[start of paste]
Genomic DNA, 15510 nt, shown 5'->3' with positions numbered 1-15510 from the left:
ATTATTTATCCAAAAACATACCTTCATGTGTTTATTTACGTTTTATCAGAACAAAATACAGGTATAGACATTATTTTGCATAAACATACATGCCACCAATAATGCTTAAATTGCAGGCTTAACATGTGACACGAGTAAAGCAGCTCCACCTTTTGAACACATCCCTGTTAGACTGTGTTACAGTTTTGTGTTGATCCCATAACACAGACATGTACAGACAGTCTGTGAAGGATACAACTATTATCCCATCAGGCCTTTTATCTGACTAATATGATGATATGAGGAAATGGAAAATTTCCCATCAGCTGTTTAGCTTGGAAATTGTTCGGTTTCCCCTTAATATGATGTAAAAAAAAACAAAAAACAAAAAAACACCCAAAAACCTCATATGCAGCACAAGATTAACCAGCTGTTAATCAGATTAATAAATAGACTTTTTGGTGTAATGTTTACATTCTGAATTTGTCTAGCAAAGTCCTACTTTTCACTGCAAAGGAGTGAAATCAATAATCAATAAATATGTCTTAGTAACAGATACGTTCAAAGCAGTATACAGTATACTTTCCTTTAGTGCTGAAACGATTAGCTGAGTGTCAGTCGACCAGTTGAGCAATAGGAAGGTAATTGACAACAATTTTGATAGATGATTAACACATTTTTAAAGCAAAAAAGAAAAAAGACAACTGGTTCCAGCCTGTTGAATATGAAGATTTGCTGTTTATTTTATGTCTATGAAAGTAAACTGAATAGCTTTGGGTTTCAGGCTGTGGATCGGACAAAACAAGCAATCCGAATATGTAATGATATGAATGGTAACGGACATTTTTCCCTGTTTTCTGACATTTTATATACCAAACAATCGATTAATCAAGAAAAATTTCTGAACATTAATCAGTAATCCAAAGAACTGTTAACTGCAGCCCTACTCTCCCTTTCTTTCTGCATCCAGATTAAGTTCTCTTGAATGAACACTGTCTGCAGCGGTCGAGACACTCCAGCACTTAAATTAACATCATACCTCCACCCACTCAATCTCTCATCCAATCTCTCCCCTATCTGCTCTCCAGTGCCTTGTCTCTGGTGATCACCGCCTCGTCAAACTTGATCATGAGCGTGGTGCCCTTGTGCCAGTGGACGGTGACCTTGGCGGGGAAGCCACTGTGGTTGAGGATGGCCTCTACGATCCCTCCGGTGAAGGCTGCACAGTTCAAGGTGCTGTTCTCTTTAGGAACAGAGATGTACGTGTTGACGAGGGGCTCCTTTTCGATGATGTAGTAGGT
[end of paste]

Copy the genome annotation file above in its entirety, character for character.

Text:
Genomic DNA, 15510 nt, shown 5'->3' with positions numbered 1-15510 from the left:
ATTATTTATCCAAAAACATACCTTCATGTGTTTATTTACGTTTTATCAGAACAAAATACAGGTATAGACATTATTTTGCATAAACATACATGCCACCAATAATGCTTAAATTGCAGGCTTAACATGTGACACGAGTAAAGCAGCTCCACCTTTTGAACACATCCCTGTTAGACTGTGTTACAGTTTTGTGTTGATCCCATAACACAGACATGTACAGACAGTCTGTGAAGGATACAACTATTATCCCATCAGGCCTTTTATCTGACTAATATGATGATATGAGGAAATGGAAAATTTCCCATCAGCTGTTTAGCTTGGAAATTGTTCGGTTTCCCCTTAATATGATGTAAAAAAAAACAAAAAACAAAAAAACACCCAAAAACCTCATATGCAGCACAAGATTAACCAGCTGTTAATCAGATTAATAAATAGACTTTTTGGTGTAATGTTTACATTCTGAATTTGTCTAGCAAAGTCCTACTTTTCACTGCAAAGGAGTGAAATCAATAATCAATAAATATGTCTTAGTAACAGATACGTTCAAAGCAGTATACAGTATACTTTCCTTTAGTGCTGAAACGATTAGCTGAGTGTCAGTCGACCAGTTGAGCAATAGGAAGGTAATTGACAACAATTTTGATAGATGATTAACACATTTTTAAAGCAAAAAAGAAAAAAGACAACTGGTTCCAGCCTGTTGAATATGAAGATTTGCTGTTTATTTTATGTCTATGAAAGTAAACTGAATAGCTTTGGGTTTCAGGCTGTGGATCGGACAAAACAAGCAATCCGAATATGTAATGATATGAATGGTAACGGACATTTTTCCCTGTTTTCTGACATTTTATATACCAAACAATCGATTAATCAAGAAAAATTTCTGAACATTAATCAGTAATCCAAAGAACTGTTAACTGCAGCCCTACTCTCCCTTTCTTTCTGCATCCAGATTAAGTTCTCTTGAATGAACACTGTCTGCAGCGGTCGAGACACTCCAGCACTTAAATTAACATCATACCTCCACCCACTCAATCTCTCATCCAATCTCTCCCCTATCTGCTCTCCAGTGCCTTGTCTCTGGTGATCACCGCCTCGTCAAACTTGATCATGAGCGTGGTGCCCTTGTGCCAGTGGACGGTGACCTTGGCGGGGAAGCCACTGTGGTTGAGGATGGCCTCTACGATCCCTCCGGTGAAGGCTGCACAGTTCAAGGTGCTGTTCTCTTTAGGAACAGAGATGTACGTGTTGACGAGGGGCTCCTTTTCGATGATGTAGTAGGT